Shabbat, Chapter Ten, Mishnah Six



This mishnah is not concerned with carrying as are the preceding and following mishnayot.  It is here because at the end of this mishnah Rabbi Shimon has a debate with the other sages as he did in yesterday’s mishnah.


Mishnah Six

1)      If one pares his nails with each other or with his teeth, likewise [if one plucks] his hair, likewise his mustache, likewise his beard;

a)      And likewise if [a woman] braids [her hair], likewise if she paints [her eyelids] likewise if she puts rouge on [her face]:

b)      Rabbi Eliezer makes them liable,

c)      But the rabbis forbid [these actions] because of “shevuth.”

2)      If one picks [something] from a perforated pot, he is liable.

a)      If it is unperforated, he is exempt.

b)      Rabbi Shimon exempts in both cases.



Section one:  According to Rabbi Eliezer all of these actions are derivatives of forbidden labors and hence one who performs them is liable.  Cutting nails and hair is a derivative of “shearing.”  Braiding is a derivative of “building.”  Painting body parts is a derivative of “writing” or “dyeing.” 

The rabbis say that these things are forbidden but they are not considered true derivatives of prohibited labors since they are not done in the way that those labors are usually performed.  However, they are still prohibited because of “shevut”—which means desisting. This means that a person should desist from things that are similar enough to forbidden labors.  However, the level of prohibition is only “derabbanan”, of rabbinic origin.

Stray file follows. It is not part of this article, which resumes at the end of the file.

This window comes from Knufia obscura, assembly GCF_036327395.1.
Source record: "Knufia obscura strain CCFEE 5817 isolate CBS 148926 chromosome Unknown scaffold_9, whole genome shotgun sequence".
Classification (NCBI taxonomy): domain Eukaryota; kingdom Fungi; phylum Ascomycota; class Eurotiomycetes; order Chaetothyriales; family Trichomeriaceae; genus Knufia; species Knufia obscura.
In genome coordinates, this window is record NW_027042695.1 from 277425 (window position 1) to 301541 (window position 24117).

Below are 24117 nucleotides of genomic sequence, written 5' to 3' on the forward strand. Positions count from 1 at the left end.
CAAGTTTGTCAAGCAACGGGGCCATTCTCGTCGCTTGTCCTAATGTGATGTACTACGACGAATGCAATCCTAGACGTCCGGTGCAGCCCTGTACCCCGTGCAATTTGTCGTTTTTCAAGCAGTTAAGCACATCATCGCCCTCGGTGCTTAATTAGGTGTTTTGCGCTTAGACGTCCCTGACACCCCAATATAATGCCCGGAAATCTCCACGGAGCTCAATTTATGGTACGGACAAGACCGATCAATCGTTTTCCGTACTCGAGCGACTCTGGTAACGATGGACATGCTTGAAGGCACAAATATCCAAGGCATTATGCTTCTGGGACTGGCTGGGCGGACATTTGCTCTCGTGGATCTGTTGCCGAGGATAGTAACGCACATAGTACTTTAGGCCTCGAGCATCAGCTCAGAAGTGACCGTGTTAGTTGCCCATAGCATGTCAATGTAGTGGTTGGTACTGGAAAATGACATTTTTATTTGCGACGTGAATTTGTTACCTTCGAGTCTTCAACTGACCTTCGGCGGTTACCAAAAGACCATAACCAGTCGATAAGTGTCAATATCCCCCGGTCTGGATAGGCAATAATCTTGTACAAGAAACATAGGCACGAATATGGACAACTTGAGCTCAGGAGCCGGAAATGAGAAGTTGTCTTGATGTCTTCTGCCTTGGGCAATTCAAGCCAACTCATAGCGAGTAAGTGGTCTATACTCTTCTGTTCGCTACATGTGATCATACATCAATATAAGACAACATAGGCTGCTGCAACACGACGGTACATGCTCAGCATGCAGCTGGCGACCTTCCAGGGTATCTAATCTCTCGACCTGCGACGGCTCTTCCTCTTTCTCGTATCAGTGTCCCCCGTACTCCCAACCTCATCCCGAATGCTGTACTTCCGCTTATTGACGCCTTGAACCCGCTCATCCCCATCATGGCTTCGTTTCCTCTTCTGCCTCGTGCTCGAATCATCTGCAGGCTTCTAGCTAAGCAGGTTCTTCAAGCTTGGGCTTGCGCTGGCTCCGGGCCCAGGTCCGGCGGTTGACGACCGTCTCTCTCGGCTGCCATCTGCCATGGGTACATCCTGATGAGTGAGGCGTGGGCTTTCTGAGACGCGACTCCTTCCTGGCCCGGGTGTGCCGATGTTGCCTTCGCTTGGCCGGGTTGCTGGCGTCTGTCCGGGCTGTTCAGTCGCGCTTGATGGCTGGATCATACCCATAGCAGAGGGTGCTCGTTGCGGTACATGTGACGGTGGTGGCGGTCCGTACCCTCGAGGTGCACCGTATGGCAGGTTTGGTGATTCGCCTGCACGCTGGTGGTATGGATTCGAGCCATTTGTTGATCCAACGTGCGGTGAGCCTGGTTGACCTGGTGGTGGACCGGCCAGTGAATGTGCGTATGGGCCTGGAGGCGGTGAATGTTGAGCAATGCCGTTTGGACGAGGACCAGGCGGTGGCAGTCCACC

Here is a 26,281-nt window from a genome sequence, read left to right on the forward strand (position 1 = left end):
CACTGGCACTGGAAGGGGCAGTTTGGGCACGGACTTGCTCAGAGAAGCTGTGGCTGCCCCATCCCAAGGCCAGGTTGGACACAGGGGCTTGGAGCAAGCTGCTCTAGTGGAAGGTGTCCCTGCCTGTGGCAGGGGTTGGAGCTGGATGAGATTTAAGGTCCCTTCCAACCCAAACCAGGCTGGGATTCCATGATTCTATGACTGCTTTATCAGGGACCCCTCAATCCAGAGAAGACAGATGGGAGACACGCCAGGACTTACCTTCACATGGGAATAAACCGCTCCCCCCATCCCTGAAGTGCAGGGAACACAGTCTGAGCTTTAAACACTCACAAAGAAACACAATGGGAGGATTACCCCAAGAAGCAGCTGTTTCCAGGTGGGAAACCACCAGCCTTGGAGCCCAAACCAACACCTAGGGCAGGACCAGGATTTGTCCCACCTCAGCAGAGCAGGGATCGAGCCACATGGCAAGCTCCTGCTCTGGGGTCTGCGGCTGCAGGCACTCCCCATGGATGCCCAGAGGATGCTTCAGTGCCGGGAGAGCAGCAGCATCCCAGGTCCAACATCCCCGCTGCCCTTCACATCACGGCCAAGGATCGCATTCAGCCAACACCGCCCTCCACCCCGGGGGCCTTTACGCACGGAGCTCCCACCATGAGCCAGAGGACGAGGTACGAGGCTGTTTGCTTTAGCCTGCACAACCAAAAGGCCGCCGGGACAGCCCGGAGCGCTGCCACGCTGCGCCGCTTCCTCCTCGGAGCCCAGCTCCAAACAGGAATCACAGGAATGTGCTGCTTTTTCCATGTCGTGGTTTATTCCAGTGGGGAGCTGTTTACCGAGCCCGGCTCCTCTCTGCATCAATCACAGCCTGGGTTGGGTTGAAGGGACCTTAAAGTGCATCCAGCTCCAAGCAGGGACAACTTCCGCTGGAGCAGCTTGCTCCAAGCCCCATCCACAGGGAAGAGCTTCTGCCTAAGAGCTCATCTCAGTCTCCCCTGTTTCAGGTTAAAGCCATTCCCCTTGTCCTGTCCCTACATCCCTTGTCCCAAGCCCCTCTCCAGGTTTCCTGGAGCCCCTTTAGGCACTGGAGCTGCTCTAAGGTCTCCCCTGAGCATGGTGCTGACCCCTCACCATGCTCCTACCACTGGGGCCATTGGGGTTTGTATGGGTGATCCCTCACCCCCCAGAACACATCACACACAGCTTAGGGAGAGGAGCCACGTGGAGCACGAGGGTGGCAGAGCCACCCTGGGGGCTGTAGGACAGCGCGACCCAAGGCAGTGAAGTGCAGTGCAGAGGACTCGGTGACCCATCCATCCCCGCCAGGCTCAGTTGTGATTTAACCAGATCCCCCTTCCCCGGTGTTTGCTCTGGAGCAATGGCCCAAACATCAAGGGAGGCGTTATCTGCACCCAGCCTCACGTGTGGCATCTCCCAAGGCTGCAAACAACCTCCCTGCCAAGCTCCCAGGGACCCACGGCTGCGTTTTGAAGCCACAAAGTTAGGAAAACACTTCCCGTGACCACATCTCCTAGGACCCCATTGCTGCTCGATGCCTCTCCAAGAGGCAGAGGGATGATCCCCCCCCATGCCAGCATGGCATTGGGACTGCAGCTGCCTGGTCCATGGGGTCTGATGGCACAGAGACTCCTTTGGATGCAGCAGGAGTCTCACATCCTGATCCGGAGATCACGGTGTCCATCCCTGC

Section two:  A perforated pot contains plants whose roots are attached to the ground.  Hence, one who plucks something from such a pot has performed the forbidden act of reaping.  However, if the pot has no hole in its bottom than he is exempt because reaping is defined as detaching a plant or part thereof from the ground. 

Rabbi Shimon says that in both cases the one who plucks is exempt because we don’t consider even a perforated pot as being attached to the ground.